Today’s paper appeared in WWW 2015 and was also summarized on Google’s security blog. The subtitle is
Lessons from the Use of Personal Knowledge Questions at Google, and the basic conclusion is:
security questions (for recovering access to an account when you’ve forgotten your password) are terribly insecure.
Well, duh, you are probably thinking,
the answers are right there on my social network profile for anyone to read. That’s true, but it’s not the angle this paper takes. This paper is more interested in guessing by attackers who haven’t read your social network profile. At most, they know your preferred language and country of residence. It turns out that, if you only ask one security question for account recovery, three guesses by this adversary are sufficient to penetrate 10–20% of accounts; that is how many people typically share the most frequent three answers per language. (Depending on the question and language, it might be much worse; for instance, the three most common places of birth for Korean speakers cover 40% of that population.)
They also observe that questions where there should be no shared answers (
what is your frequent flyer number?) do have shared answers, because people give fake answers, and the fake answers tend to be things like 123456790. This brings the security of such questions down to the level of all the others. Finally, there is a user survey, from which the most telling two items are: People think account recovery via security question is more secure and more reliable than account recovery via a secret code sent to them in a text message or email (precisely the opposite is true). People give fake answers because they want to avoid having the answers be visible on their social network profile (or otherwise easy to find).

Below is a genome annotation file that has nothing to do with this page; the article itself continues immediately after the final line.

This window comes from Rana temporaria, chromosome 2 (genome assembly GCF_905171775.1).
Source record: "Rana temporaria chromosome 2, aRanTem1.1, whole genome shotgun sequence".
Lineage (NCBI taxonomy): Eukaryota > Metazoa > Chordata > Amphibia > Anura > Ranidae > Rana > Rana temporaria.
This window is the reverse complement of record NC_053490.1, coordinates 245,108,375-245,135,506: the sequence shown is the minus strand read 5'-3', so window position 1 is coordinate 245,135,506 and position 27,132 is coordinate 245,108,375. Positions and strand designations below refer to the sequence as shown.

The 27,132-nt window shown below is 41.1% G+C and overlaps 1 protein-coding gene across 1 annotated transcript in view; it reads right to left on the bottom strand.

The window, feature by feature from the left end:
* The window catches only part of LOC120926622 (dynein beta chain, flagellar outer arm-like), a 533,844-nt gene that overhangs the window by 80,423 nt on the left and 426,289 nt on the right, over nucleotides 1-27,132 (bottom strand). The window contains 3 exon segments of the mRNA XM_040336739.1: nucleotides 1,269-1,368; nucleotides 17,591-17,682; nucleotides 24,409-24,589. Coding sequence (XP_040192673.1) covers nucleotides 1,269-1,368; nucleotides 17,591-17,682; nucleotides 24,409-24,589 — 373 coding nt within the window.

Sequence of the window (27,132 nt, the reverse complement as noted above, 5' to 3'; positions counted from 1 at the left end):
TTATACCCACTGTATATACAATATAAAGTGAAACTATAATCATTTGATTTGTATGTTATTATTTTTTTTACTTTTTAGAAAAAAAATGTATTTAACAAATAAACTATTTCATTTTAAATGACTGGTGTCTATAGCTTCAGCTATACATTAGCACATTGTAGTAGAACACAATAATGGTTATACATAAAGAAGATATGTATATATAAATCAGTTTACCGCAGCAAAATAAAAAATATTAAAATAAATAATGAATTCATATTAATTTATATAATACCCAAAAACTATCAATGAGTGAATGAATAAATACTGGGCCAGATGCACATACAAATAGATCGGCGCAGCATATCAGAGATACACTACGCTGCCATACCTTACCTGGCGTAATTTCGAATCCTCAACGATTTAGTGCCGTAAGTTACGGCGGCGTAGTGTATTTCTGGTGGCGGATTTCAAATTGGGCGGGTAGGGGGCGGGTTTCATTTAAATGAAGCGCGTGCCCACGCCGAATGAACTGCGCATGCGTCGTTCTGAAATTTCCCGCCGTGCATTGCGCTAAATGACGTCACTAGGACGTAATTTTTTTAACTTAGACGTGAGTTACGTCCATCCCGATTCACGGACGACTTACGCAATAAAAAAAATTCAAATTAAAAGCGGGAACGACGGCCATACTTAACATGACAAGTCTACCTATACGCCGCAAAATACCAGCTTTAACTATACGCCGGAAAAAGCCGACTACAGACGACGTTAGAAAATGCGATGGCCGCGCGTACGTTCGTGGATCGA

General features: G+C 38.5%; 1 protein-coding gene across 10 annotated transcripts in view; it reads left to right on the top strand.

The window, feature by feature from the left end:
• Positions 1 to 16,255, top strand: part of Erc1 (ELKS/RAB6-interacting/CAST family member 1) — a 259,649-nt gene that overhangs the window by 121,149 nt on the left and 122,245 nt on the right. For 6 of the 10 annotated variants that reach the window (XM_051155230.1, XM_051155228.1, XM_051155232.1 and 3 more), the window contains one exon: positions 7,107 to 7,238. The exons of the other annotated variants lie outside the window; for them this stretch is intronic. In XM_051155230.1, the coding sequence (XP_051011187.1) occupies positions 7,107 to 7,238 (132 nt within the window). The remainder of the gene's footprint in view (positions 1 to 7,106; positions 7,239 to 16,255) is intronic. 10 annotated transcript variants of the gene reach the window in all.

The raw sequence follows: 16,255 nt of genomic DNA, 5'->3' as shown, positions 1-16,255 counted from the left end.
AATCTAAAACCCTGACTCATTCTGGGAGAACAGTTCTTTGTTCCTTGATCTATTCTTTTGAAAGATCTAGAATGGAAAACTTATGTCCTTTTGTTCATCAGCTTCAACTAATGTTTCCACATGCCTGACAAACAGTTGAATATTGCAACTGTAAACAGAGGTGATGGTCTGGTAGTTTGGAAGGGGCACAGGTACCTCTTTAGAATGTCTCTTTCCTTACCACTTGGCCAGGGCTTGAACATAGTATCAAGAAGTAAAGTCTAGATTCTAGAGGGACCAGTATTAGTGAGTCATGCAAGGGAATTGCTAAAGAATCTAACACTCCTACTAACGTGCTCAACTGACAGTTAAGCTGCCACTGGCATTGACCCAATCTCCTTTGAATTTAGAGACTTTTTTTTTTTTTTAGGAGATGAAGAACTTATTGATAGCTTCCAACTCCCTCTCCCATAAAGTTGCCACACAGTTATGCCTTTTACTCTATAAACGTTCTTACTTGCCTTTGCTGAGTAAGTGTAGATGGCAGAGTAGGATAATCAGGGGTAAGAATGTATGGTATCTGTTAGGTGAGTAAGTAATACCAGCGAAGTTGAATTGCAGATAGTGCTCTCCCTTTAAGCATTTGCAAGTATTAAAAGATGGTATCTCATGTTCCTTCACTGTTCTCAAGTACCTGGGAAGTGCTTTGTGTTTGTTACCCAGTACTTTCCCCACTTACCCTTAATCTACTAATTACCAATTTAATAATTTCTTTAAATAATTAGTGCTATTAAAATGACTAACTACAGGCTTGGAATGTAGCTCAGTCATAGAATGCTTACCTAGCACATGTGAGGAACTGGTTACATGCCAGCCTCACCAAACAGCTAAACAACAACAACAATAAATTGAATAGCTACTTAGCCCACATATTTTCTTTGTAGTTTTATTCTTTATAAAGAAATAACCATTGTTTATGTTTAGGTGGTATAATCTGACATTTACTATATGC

If someone knows almost nothing about you, why are they bothering to try to take over your account? Probably the two most important reasons are
they need throwaway addresses to send spam with and
if they steal $100 from ten thousand people, that adds up to a million dollars. These are compelling enough that any major online service provider (such as Google) sees continuous, bulk, brute-force attacks by adversaries who don’t care which accounts they compromise. The authors don’t say, but I wouldn’t be surprised if those attacks constituted a supermajority of all attacks on Google accounts.
Turning it around, though, the probable negative consequences of having your account cracked by a spammer who doesn’t know or care about you as a person are really not that bad, compared to what someone who knows you and bears you a personal grudge could do. (Ransomware is the most prominent counterexample at present.) Google as a corporate entity is right to worry more about the most frequent type of attack they see—but you as an individual are probably also right to worry more about an attack that’s much less common but has way more downside for you. I think this contrast of priorities explains fake answers and the general reluctance to adopt two-factor authentication, recovery codes, etc. all of which might provide a security benefit in the future but definitely make life more inconvenient now.
So Long, And No Thanks for the Externalities and
How Do We Design For Learned Helplessness? go into considerably more detail on that point. (Facebook may well have improved their password reset sequence since the latter was written.) On a related note, if someone happens to have an email address or phone number that isn’t already looped back into the account that needs a recovery contact point, they might well consider it critically important that the panopticon running that account does not find out about it!